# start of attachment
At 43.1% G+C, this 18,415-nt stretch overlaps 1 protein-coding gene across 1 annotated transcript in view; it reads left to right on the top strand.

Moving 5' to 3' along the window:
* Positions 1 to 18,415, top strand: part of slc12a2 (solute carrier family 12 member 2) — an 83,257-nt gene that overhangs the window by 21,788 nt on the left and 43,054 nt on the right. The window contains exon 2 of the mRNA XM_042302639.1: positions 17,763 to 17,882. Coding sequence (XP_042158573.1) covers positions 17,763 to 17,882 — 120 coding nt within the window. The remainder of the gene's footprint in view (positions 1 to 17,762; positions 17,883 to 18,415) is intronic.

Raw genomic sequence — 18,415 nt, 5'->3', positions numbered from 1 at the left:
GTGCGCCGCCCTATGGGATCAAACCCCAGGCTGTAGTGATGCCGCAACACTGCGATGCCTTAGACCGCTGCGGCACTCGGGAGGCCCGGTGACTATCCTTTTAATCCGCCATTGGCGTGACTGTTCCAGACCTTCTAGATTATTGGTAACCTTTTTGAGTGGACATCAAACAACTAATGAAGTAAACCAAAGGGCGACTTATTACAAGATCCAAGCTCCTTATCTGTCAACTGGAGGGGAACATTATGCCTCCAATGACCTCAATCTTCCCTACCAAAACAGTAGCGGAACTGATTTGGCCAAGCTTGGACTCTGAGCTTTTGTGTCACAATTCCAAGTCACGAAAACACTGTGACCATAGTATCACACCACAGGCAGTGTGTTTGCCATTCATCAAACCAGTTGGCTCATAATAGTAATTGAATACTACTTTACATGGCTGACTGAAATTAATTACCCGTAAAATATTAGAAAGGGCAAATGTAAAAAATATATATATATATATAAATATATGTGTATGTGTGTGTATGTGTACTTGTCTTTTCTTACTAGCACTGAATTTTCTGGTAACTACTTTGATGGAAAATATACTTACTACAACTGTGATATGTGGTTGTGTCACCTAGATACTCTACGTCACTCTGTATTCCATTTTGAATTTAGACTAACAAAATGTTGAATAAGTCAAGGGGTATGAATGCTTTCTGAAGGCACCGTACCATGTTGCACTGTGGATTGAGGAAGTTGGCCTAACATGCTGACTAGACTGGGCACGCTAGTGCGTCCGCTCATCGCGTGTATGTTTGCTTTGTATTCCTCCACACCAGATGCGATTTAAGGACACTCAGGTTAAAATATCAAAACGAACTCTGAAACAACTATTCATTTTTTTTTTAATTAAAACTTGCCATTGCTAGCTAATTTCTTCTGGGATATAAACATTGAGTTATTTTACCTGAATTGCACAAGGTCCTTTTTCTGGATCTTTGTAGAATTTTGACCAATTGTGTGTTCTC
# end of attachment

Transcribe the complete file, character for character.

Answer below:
At 43.1% G+C, this 18,415-nt stretch overlaps 1 protein-coding gene across 1 annotated transcript in view; it reads left to right on the top strand.

Moving 5' to 3' along the window:
* Positions 1 to 18,415, top strand: part of slc12a2 (solute carrier family 12 member 2) — an 83,257-nt gene that overhangs the window by 21,788 nt on the left and 43,054 nt on the right. The window contains exon 2 of the mRNA XM_042302639.1: positions 17,763 to 17,882. Coding sequence (XP_042158573.1) covers positions 17,763 to 17,882 — 120 coding nt within the window. The remainder of the gene's footprint in view (positions 1 to 17,762; positions 17,883 to 18,415) is intronic.

Raw genomic sequence — 18,415 nt, 5'->3', positions numbered from 1 at the left:
GTGCGCCGCCCTATGGGATCAAACCCCAGGCTGTAGTGATGCCGCAACACTGCGATGCCTTAGACCGCTGCGGCACTCGGGAGGCCCGGTGACTATCCTTTTAATCCGCCATTGGCGTGACTGTTCCAGACCTTCTAGATTATTGGTAACCTTTTTGAGTGGACATCAAACAACTAATGAAGTAAACCAAAGGGCGACTTATTACAAGATCCAAGCTCCTTATCTGTCAACTGGAGGGGAACATTATGCCTCCAATGACCTCAATCTTCCCTACCAAAACAGTAGCGGAACTGATTTGGCCAAGCTTGGACTCTGAGCTTTTGTGTCACAATTCCAAGTCACGAAAACACTGTGACCATAGTATCACACCACAGGCAGTGTGTTTGCCATTCATCAAACCAGTTGGCTCATAATAGTAATTGAATACTACTTTACATGGCTGACTGAAATTAATTACCCGTAAAATATTAGAAAGGGCAAATGTAAAAAATATATATATATATATAAATATATGTGTATGTGTGTGTATGTGTACTTGTCTTTTCTTACTAGCACTGAATTTTCTGGTAACTACTTTGATGGAAAATATACTTACTACAACTGTGATATGTGGTTGTGTCACCTAGATACTCTACGTCACTCTGTATTCCATTTTGAATTTAGACTAACAAAATGTTGAATAAGTCAAGGGGTATGAATGCTTTCTGAAGGCACCGTACCATGTTGCACTGTGGATTGAGGAAGTTGGCCTAACATGCTGACTAGACTGGGCACGCTAGTGCGTCCGCTCATCGCGTGTATGTTTGCTTTGTATTCCTCCACACCAGATGCGATTTAAGGACACTCAGGTTAAAATATCAAAACGAACTCTGAAACAACTATTCATTTTTTTTTTAATTAAAACTTGCCATTGCTAGCTAATTTCTTCTGGGATATAAACATTGAGTTATTTTACCTGAATTGCACAAGGTCCTTTTTCTGGATCTTTGTAGAATTTTGACCAATTGTGTGTTCTC